Urban Conflict – Fighting For Resources In The Slums
Photo: Julius Mwelu/IRIN
|Armed with an AK47 rifle, a policeman keeps watch over suspects during a crackdown in Mathare, Kenya, 7 June 2007.|
NAIROBI, 8 October 2007 (IRIN) – In November 2006, two gangs fought for three days in Mathare, one of Africa’s most overcrowded slums, in Nairobi, the Kenyan capital. Eight people were reported to have died and at least 9,000 people displaced, after a row over control of a lucrative illicit brewing market in the slum. Government forces failed to restore calm between the ‘Mungiki’ and ‘Taliban’ gangs. “Houses were set on fire and people fled, forced to carry their personal possessions and camp at the side of the main road nearby. Children were separated from their families … It was months before people felt it was safe to return,” says Julius Mwelu of the Mwelu Foundation.
While cities were once seen as places of opportunity and privilege, they are also places of despair, poverty and conflict. As millions of people crowd into slums in the developing world each year, gangs become more powerful as local government surrenders authority, either through impotence, indifference or collusion. In many cases militias and gangs control streets that become no-go areas for police.
Reports of muggings, gun battles, murders, gang fights, drug wars, sexual violence and mob justice have become all too familiar. Indeed, urban insecurity is gaining importance on the international stage not only because of terrorist attacks but because of the daily violence that dominates many people’s lives – further fuelled by the rapid growth of cities.
According to the 2007 Small Arms Survey, “rapid urbanisation is generally coupledwith decreasing levels of public safety, posing serious challenges to the provision of security and justice”.
To highlight the importance of this issue, UN-HABITAT and Earthscan released a major report to mark UN World Habitat Day on 1 October: Enhancing Urban Safety and Security – Global Report On Human Settlements 2007, the first in-depth examination of urban security issues.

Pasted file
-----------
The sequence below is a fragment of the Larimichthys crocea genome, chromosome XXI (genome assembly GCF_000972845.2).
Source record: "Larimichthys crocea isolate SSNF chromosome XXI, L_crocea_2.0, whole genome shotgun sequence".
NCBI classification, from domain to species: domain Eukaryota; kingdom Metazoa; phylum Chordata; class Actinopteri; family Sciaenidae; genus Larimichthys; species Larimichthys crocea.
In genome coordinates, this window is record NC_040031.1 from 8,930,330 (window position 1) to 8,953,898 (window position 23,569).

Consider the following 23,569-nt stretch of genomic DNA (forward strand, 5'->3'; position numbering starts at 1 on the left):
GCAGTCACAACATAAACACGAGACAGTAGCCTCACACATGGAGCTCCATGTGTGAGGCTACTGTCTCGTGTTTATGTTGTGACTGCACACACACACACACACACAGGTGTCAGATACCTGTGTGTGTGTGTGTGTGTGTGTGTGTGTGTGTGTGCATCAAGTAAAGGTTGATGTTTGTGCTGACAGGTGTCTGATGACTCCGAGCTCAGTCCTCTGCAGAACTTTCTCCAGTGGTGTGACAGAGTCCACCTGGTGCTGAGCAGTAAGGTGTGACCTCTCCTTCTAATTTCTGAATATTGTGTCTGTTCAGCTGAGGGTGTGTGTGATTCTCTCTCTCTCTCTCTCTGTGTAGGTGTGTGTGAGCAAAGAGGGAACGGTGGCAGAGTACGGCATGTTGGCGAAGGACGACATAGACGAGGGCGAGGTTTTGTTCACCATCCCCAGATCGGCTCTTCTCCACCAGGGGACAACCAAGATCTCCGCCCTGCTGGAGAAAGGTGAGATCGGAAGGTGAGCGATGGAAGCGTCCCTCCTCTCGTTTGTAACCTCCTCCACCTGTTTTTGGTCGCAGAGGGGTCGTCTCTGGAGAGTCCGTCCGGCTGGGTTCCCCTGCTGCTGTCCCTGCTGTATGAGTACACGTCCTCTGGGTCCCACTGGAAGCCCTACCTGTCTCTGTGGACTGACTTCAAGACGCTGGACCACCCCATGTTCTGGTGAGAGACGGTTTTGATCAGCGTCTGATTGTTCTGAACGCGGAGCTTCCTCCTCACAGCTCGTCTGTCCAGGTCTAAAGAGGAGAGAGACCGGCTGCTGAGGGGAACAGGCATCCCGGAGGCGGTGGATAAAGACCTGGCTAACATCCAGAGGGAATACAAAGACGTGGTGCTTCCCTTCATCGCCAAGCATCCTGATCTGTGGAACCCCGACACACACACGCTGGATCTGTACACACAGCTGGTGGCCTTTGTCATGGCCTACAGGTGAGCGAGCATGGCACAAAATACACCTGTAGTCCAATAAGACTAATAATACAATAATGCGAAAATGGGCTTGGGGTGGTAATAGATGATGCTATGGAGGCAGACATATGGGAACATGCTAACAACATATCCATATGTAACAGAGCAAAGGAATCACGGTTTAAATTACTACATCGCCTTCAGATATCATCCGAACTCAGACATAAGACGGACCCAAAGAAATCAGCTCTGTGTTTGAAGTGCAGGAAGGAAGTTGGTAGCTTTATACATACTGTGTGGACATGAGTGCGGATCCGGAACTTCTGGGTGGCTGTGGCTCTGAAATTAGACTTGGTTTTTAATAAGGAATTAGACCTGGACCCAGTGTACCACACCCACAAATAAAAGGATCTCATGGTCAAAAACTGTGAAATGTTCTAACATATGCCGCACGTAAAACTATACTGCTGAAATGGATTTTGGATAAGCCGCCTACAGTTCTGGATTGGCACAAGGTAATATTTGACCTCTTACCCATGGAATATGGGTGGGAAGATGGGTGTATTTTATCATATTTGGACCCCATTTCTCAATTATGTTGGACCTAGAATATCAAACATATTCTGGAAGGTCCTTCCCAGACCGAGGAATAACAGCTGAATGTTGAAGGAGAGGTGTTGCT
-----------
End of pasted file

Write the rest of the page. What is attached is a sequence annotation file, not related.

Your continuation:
According to the report, urban violence and crime are on the rise worldwide: in 1980–2000, recorded crime rates increased by about 30 percent. In developing countries, 60 percent of all urban residents have been victims of crime over the past five years, rising to 70 percent in Latin America and Africa.
Such high rates hinder the development of cities, impede their economic growth, and have disastrous effects on the urban poor overall, especially vulnerable women, children and the elderly. Preventing and reducing crime, violence and victimisation is now accepted as an essential prerequisite for development. “It is as important as good housing, health, food and drinking water, and sustainable livelihoods,” says Margaret Shaw, director of analysis and exchange at the International Centre for the Prevention of Crime.
Underlying causes of urban violence
Photo: Manoocher Deghati/IRIN
|Most street families spend their nights in the open – a nightmare for young, vulnerable girls who fall victims to rape and are forced into prostitution. Dhaka, Bangladesh, July 2007.|
“We live in an unacceptably violent world,” said Anna Tibaijuka, Under-Secretary-General and Executive Director, UN-HABITAT, recently, because an “estimated one billion people are living in slums, the vast majority of [whom] are the urban poor. They suffer high levels of unemployment, live in overcrowded conditions often without access to water, sanitation and security of tenure. They suffer from all forms of social exclusions.”
Poverty, when combined with the unequal distribution of state resources and power, weak institutions, unemployment, inequity, territorial segregation, poor urban planning and management of public spaces, can heighten the potential for violence.
The availability of drugs and guns and the presence of organised crime can also be a factor. Hence the theory of “relative deprivation” advanced by many specialists: inequality breeds social tension as those who are less well-off feel dispossessed when comparing themselves with others.
As the density of an area increases, dwellings, job opportunities and private spaces diminish. There is greater pressure on resources: water, electricity, food, and there is no longer any space for safe recreational activities. Investment and new business are driven away and teachers, nurses, doctors and police prefer to work elsewhere. Police response is slow or non-existent. And with an almost total absence of government, there is no education or healthcare. The result is an increase in young people with no schooling, no jobs, and little space for legitimate recreation.
Young men at highest risk
The combination of rapid urbanisation and a “youth bulge” – a high proportion of young people relative to the adult population – can be explosive. Internationally, most crimes are committed by males between 15 and 30, says the UN Office on Drugs and Crime. This particular group is also thought to comprise most of the victims. They are also at greater risk of falling prey to gang recruitment.